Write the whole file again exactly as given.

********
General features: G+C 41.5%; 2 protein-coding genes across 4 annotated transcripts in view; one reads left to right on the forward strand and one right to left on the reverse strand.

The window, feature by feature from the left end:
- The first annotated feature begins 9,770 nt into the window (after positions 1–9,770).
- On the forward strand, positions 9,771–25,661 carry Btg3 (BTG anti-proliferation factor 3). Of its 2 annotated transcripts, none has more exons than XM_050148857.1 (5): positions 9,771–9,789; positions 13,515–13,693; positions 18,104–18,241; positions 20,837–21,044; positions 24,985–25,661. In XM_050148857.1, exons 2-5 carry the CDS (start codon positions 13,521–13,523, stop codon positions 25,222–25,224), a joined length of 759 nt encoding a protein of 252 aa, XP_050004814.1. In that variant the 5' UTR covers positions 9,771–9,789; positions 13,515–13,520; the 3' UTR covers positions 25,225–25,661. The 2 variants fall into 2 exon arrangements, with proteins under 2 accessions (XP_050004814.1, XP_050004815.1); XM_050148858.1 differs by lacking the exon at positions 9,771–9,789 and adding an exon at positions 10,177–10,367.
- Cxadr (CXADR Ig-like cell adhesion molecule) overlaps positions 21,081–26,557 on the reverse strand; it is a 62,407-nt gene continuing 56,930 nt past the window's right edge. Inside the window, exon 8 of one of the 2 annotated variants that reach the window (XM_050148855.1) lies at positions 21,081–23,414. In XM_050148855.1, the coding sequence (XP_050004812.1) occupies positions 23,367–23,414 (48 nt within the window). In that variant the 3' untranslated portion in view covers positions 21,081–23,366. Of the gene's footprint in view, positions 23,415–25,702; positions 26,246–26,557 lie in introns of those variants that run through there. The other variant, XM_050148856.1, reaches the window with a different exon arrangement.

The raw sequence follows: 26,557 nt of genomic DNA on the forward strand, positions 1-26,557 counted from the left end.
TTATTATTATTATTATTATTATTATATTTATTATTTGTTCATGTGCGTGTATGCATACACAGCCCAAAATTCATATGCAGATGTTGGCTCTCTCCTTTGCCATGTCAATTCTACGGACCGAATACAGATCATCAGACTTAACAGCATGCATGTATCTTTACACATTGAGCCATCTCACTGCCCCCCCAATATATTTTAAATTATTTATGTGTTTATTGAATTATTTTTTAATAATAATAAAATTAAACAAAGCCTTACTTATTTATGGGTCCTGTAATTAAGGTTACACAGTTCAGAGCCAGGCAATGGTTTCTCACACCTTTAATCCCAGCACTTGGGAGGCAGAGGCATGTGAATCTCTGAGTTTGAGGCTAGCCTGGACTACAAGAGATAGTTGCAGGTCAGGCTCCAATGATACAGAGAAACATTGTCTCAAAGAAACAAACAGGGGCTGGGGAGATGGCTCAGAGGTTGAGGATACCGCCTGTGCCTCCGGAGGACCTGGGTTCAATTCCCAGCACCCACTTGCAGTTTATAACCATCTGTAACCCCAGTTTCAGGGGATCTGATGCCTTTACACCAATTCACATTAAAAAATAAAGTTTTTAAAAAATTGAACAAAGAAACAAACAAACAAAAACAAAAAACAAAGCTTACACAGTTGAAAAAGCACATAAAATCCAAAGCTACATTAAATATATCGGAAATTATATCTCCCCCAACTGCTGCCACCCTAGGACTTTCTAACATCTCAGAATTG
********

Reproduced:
General features: G+C 41.5%; 2 protein-coding genes across 4 annotated transcripts in view; one reads left to right on the forward strand and one right to left on the reverse strand.

The window, feature by feature from the left end:
- The first annotated feature begins 9,770 nt into the window (after positions 1–9,770).
- On the forward strand, positions 9,771–25,661 carry Btg3 (BTG anti-proliferation factor 3). Of its 2 annotated transcripts, none has more exons than XM_050148857.1 (5): positions 9,771–9,789; positions 13,515–13,693; positions 18,104–18,241; positions 20,837–21,044; positions 24,985–25,661. In XM_050148857.1, exons 2-5 carry the CDS (start codon positions 13,521–13,523, stop codon positions 25,222–25,224), a joined length of 759 nt encoding a protein of 252 aa, XP_050004814.1. In that variant the 5' UTR covers positions 9,771–9,789; positions 13,515–13,520; the 3' UTR covers positions 25,225–25,661. The 2 variants fall into 2 exon arrangements, with proteins under 2 accessions (XP_050004814.1, XP_050004815.1); XM_050148858.1 differs by lacking the exon at positions 9,771–9,789 and adding an exon at positions 10,177–10,367.
- Cxadr (CXADR Ig-like cell adhesion molecule) overlaps positions 21,081–26,557 on the reverse strand; it is a 62,407-nt gene continuing 56,930 nt past the window's right edge. Inside the window, exon 8 of one of the 2 annotated variants that reach the window (XM_050148855.1) lies at positions 21,081–23,414. In XM_050148855.1, the coding sequence (XP_050004812.1) occupies positions 23,367–23,414 (48 nt within the window). In that variant the 3' untranslated portion in view covers positions 21,081–23,366. Of the gene's footprint in view, positions 23,415–25,702; positions 26,246–26,557 lie in introns of those variants that run through there. The other variant, XM_050148856.1, reaches the window with a different exon arrangement.

The raw sequence follows: 26,557 nt of genomic DNA on the forward strand, positions 1-26,557 counted from the left end.
TTATTATTATTATTATTATTATTATATTTATTATTTGTTCATGTGCGTGTATGCATACACAGCCCAAAATTCATATGCAGATGTTGGCTCTCTCCTTTGCCATGTCAATTCTACGGACCGAATACAGATCATCAGACTTAACAGCATGCATGTATCTTTACACATTGAGCCATCTCACTGCCCCCCCAATATATTTTAAATTATTTATGTGTTTATTGAATTATTTTTTAATAATAATAAAATTAAACAAAGCCTTACTTATTTATGGGTCCTGTAATTAAGGTTACACAGTTCAGAGCCAGGCAATGGTTTCTCACACCTTTAATCCCAGCACTTGGGAGGCAGAGGCATGTGAATCTCTGAGTTTGAGGCTAGCCTGGACTACAAGAGATAGTTGCAGGTCAGGCTCCAATGATACAGAGAAACATTGTCTCAAAGAAACAAACAGGGGCTGGGGAGATGGCTCAGAGGTTGAGGATACCGCCTGTGCCTCCGGAGGACCTGGGTTCAATTCCCAGCACCCACTTGCAGTTTATAACCATCTGTAACCCCAGTTTCAGGGGATCTGATGCCTTTACACCAATTCACATTAAAAAATAAAGTTTTTAAAAAATTGAACAAAGAAACAAACAAACAAAAACAAAAAACAAAGCTTACACAGTTGAAAAAGCACATAAAATCCAAAGCTACATTAAATATATCGGAAATTATATCTCCCCCAACTGCTGCCACCCTAGGACTTTCTAACATCTCAGAATTG